Minnesota Supreme Court Issues Landmark Ruling Ensuring Jury Trials in Retaliation Claims

Phillip Kitzer and co-counsel Michelle Dye Neumann received a favorable decision in a landmark decision from the Minnesota Supreme Court. In Darrel Schmitz v. United States Steel Corporation, Schmitz alleged he was terminated in retaliation for filing a workers’ compensation claim.  Schmitz requested a jury trial for his workers’ compensation retaliation claim under the Minnesota Constitution, but his request was denied.  Schmitz appealed the decision to the Minnesota Court of Appeals, arguing that he was entitled to a jury under the Minnesota Constitution.  The Court of Appeals ruled in Schmitz’s favor, and U.S. Steel appealed to the Minnesota Supreme Court.  The Minnesota Supreme Court affirmed the decision, holding that the Minnesota Constitution guaranteed the right to a jury trial for employees claiming that they were terminated for seeking workers’ compensation benefits.

Kitzer & Rochel Defeat Summary Judgment in Federal Court

In Jason Lindner v. Donatelli Bros. of White Bear Lake d/b/a Donatelli’sBrian Rochel and Phillip Kitzer defeated summary judgment in U.S. District Court. Lindner’s claims involved FMLA interference and retaliation as well as for seeking time off from work related to his disability. After 18 years of employment, Jason Lindner was fired while on FMLA leave stemming from a recently-developed respiratory airway disease (RADs).  The person who decided to terminate Lindner, Trish Appleby, testified that she relied on video footage to disprove that Lindner fell in the parking lot, justifying her decision to terminate him for falsifying a workers’ compensation claim.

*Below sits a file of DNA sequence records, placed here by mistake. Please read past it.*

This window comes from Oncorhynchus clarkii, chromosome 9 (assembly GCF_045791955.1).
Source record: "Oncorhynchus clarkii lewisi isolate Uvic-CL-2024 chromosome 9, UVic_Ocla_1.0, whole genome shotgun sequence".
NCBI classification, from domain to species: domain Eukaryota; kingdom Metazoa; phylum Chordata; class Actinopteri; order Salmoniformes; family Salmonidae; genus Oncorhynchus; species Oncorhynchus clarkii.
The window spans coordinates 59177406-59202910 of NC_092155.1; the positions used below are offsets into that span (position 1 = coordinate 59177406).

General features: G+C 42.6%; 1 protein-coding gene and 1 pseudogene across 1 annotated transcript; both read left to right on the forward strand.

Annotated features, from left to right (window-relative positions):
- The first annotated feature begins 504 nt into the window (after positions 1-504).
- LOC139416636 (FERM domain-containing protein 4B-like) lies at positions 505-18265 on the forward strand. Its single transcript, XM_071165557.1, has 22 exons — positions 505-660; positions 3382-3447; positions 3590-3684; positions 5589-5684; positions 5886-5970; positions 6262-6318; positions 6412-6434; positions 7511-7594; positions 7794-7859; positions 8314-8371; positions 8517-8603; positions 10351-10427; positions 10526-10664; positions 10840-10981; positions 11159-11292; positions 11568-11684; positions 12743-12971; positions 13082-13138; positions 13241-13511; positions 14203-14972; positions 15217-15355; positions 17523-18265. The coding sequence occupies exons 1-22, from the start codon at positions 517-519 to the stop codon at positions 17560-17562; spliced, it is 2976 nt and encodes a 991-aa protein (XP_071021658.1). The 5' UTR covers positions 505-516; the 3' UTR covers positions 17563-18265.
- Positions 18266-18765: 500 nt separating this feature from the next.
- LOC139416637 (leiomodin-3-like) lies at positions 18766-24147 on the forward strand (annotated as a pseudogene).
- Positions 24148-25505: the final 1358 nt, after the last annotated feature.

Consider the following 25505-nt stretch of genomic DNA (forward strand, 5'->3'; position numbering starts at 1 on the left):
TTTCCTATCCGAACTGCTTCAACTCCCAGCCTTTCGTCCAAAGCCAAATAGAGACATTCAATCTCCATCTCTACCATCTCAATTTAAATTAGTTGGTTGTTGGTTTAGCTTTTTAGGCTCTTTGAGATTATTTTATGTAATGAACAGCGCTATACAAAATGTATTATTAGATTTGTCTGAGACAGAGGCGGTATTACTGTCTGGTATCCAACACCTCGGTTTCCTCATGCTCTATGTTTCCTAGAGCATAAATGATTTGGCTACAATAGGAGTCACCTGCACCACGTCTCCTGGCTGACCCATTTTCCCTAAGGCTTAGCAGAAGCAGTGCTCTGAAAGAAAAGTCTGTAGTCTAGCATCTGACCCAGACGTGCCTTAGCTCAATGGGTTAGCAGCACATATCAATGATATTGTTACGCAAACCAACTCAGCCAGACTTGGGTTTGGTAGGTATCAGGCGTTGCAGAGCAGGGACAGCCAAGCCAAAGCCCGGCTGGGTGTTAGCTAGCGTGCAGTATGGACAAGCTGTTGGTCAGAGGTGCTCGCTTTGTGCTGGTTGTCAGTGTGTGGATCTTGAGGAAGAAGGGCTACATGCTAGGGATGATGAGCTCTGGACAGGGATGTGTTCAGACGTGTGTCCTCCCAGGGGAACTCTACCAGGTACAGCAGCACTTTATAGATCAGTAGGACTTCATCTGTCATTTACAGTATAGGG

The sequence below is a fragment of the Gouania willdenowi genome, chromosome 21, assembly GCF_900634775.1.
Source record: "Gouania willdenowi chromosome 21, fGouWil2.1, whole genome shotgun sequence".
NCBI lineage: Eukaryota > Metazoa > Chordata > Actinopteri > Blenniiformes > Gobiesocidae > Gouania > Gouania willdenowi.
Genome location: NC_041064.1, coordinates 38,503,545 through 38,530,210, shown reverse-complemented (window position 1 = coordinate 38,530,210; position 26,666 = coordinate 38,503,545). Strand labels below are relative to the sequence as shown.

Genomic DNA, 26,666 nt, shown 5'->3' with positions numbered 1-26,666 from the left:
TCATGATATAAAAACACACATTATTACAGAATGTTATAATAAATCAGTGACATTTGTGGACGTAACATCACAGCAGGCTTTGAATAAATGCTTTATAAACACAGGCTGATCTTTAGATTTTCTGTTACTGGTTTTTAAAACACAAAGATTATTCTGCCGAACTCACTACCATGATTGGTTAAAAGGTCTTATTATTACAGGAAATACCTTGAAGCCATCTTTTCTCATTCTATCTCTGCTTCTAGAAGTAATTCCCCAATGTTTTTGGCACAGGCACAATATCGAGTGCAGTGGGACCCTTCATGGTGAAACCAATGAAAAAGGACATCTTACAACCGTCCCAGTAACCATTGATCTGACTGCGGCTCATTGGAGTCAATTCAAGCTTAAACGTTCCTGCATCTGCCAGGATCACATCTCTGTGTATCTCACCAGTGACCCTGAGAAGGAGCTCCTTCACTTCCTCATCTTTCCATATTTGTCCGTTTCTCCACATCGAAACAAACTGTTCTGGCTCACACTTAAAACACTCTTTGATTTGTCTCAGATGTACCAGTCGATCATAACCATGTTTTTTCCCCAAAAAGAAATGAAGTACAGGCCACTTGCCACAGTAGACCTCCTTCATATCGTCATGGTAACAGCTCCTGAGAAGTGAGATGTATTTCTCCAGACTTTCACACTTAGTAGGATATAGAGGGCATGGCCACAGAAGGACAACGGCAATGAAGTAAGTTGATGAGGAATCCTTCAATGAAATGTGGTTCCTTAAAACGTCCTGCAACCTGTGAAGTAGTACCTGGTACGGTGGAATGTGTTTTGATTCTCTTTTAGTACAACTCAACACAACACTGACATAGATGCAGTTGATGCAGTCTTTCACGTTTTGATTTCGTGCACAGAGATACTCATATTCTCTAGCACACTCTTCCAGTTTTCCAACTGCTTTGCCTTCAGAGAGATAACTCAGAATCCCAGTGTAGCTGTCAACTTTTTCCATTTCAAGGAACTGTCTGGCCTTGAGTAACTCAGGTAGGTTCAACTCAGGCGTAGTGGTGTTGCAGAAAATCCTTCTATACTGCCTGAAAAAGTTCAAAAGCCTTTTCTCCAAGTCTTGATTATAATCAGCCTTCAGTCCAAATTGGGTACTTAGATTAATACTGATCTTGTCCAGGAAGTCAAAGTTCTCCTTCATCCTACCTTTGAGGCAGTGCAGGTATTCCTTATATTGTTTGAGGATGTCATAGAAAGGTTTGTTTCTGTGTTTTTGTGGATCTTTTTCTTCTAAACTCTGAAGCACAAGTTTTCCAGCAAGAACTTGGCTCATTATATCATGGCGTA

The Court held that summary judgment was not appropriate because there was sufficient evidence for a jury to find that Donatelli’s proffered reasons for termination were pretext for retaliation. First, Appleby admitted she was skeptical of the injury even though Lindner’s account of the fall was “pretty much the same” to the account he gave her.  Second, the Court stated that the video was unclear and could reasonably discredit Appleby’s “adamant testimony” that she could “clearly” tell from the tape that he did not fall.  Likewise, Appleby adamantly claimed that Lindner’s doctor’s note did not contain “one objective” indication of injury, yet the doctor’s note did contain indications that Lindner was injured. Third, the Court found that the timing of Appleby’s investigation into the alleged fall could be considered suspicious.  Appleby did not take it upon herself to investigate the injury until after Lindner suffered the RADs injury and requested time off from work.  Fourth, Appleby testified that Lindner’s previous requests for time off constituted “performance problems” that could have led to his termination.  Finally, Appleby did not provide Lindner the same opportunities to remedy alleged behavioral problems that it provided other employees, even those who committed offenses she considered “flagrant.” The Court held, “This evidence of hostility combined with the timing of his termination and the shaky foundation of her professed belief could lead a reasonable jury to discredit Appleby and conclude her decision was in fact motivated by Lindner’s medical leave.”